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Wildlife crime: Strong prosecution must to back stringent law
STAFF Reporter
 GUWAHATI, Aug 2 – Although the State Government has enhanced the term for a person convicted of poaching by several years and even to life imprisonment in the case of a second offence, the situation vis-à-vis wildlife crime is unlikely to witness any positive change unless the abysmally low conviction rate is improved. Conservationist circles feel that in order to be an effective deterrent, the amendment in the law has to be backed by stronger prosecution because glaring lapses during investigation and trial have invariably been the biggest impediment in securing conviction of the accused.

“The State Forest department has a pathetic record in the matter of pursuance of cases concerning wildlife crime. More often than not, investigation of the cases and prosecution are done very casually and unprofessionally. It is hardly surprising then that the conviction rate is abysmally low in the State,” a conservationist said, adding, “Stronger punishment is always welcome but the preceding stages too need competent and professional handling for punishment to take place.”

According to a senior advocate specializing in wildlife crime, there is an urgent need for the Forest department and the State Government to address the lacunae at the stage of investigation and trial.

“Forest officials rarely attach any importance to the investigation part following the occurrence of a wildlife crime. Lack of coordination with police complicates matters further. All this invariably results in a weak case that is difficult to sustain in the court of law,” he said, adding that ignorance of wildlife laws among forest officials was another constraint.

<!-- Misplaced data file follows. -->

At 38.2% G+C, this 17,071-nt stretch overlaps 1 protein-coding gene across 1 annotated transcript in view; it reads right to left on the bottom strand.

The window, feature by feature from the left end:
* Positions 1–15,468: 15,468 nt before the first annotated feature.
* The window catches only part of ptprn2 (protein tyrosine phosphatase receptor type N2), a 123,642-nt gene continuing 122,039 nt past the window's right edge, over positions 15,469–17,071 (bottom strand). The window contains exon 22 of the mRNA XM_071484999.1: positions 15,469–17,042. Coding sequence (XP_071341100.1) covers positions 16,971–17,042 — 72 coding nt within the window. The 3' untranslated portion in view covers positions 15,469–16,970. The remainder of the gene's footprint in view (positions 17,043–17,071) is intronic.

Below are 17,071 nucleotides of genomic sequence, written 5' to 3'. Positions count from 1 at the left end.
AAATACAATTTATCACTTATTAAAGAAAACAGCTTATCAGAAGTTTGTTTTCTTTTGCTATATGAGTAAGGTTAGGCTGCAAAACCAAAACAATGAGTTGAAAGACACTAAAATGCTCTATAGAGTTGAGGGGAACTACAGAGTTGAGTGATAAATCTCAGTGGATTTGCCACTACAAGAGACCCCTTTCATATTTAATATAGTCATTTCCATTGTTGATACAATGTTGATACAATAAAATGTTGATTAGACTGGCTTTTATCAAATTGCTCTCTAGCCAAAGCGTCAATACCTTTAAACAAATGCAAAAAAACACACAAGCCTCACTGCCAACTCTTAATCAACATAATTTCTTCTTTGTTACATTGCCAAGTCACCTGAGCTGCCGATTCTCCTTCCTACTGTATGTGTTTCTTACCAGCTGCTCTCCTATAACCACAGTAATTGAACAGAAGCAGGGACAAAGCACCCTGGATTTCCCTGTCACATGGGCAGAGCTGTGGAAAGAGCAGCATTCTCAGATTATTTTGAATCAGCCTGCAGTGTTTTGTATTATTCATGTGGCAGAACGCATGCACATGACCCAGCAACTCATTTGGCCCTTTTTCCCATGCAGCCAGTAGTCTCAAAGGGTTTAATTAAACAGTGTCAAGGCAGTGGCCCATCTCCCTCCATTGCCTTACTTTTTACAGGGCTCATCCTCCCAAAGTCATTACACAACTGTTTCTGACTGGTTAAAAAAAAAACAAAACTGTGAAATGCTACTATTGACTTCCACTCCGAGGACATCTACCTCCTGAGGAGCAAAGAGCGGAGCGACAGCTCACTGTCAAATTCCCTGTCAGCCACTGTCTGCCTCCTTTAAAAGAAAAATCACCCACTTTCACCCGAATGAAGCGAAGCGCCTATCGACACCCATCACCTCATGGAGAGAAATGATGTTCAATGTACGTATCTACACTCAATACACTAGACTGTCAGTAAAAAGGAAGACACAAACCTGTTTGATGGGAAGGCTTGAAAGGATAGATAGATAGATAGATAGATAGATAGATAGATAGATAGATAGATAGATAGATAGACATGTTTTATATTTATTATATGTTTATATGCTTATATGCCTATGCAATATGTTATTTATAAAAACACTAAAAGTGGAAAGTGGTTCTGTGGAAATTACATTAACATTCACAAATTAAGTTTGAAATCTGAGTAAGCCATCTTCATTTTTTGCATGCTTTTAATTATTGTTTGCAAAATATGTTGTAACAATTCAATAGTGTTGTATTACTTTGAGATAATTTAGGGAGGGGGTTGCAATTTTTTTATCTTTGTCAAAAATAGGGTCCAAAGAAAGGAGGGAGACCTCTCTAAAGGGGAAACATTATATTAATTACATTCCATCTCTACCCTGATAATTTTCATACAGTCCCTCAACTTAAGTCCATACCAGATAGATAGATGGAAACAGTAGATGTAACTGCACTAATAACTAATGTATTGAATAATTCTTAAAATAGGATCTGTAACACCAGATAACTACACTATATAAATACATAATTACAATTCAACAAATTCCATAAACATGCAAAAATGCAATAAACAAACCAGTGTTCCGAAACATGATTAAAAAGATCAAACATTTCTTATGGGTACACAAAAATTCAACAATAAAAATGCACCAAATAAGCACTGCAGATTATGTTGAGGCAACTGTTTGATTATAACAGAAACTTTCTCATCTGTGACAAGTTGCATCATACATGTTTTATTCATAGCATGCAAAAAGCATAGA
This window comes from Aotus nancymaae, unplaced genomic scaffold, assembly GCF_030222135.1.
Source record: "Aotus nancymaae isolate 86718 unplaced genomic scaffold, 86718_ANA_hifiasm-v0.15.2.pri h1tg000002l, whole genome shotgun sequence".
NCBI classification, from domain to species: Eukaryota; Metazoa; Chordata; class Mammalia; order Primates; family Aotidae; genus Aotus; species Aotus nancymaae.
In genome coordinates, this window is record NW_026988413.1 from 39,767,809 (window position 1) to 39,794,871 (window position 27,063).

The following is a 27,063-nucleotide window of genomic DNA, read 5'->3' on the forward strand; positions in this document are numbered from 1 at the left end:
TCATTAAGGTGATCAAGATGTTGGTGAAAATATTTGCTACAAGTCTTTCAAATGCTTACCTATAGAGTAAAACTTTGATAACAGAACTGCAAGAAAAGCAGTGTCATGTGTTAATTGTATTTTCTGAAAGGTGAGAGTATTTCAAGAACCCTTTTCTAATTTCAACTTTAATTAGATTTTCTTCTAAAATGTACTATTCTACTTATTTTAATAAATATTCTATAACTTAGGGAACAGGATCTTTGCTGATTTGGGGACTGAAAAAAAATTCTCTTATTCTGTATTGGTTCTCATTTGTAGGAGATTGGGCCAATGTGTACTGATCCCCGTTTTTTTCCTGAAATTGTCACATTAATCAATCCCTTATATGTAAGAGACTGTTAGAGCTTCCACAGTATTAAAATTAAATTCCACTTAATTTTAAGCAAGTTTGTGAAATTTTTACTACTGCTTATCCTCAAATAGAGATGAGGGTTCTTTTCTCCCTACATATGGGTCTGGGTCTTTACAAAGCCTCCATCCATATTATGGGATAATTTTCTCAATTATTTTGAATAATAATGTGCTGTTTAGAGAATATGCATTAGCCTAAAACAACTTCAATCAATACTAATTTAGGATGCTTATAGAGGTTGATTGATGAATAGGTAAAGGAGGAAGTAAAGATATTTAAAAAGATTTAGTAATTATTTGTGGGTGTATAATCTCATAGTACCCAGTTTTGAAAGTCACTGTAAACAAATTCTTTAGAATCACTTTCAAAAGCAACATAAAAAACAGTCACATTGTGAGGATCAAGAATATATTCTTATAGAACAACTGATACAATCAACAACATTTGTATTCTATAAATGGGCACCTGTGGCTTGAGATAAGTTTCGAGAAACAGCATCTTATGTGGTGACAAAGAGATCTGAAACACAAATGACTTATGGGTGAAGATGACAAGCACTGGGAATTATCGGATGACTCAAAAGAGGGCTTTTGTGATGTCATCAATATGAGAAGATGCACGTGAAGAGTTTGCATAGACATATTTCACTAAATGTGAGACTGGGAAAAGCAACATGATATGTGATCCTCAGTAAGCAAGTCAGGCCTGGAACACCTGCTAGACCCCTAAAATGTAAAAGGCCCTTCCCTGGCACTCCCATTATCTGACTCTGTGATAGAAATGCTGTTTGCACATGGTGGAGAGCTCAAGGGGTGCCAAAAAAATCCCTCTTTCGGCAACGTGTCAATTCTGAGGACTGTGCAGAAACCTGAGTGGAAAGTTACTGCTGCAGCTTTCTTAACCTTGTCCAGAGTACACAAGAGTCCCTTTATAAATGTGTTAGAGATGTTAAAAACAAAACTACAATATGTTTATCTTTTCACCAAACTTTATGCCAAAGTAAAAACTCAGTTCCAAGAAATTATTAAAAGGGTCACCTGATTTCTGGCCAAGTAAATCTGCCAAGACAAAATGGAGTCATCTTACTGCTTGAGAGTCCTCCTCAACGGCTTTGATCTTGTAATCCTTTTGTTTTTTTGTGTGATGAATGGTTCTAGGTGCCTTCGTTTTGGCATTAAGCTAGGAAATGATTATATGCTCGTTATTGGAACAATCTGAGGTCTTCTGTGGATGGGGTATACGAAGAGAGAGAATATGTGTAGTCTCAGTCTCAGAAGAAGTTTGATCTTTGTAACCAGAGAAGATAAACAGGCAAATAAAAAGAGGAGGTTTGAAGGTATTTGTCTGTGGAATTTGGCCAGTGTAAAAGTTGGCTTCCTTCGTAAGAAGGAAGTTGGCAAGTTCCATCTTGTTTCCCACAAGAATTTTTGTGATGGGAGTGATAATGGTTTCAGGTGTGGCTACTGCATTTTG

A forest official, while agreeing with the need to have efficient investigation, said that lack of support from the higher authorities and constraints relating to logistics and infrastructure were at the root of the problem.

“When a wildlife crime takes place in a remote place, we ought to be at the site of the occurrence without wasting any time for gathering evidence. Unhindered movement is essential during the entire investigation stage. Unfortunately, we rarely get the support necessary for facilitating even the basic requirements,” he said, adding that the prevailing situation kills the dynamism and professionalism that field forest officials ought to have.

Pointing out that in many cases investigating agencies file chargesheet after a long period of time causing valuable links in the evidence to disappear and making it difficult to secure a conviction, the senior advocate said that in others the department fails to lead credible testimony and exhibit material objects resulting in acquittal of the accused.

“Unless the department makes out a strong case fortified by unimpeachable evidence collected in the course of a meticulously conducted investigation, the chance of an accused being brought to justice appears remote,” he said.

This apart, lack of requisite expertise and competence on the part of the lawyers entrusted with the responsibility of conducting prosecutions is another factor responsible for poor conviction. Inadequate knowledge of the prosecution staff about the basic process of law, like crime scene documentation, recording and preservation of evidence, and detailed investigation of cases to build up proper case history, invariably weakens the trial.

“The Forest department has to be proactive to secure improvements in the way cases of wildlife crime are investigated and prosecuted. Without this, enhancing the terms of punishment would remain a fruitless exercise,” he said. 

Forensic science too can support investigation to a great extent, especially when it relates to parts and products of an animal, which often becomes a matter of dispute, leading to discharge of cases.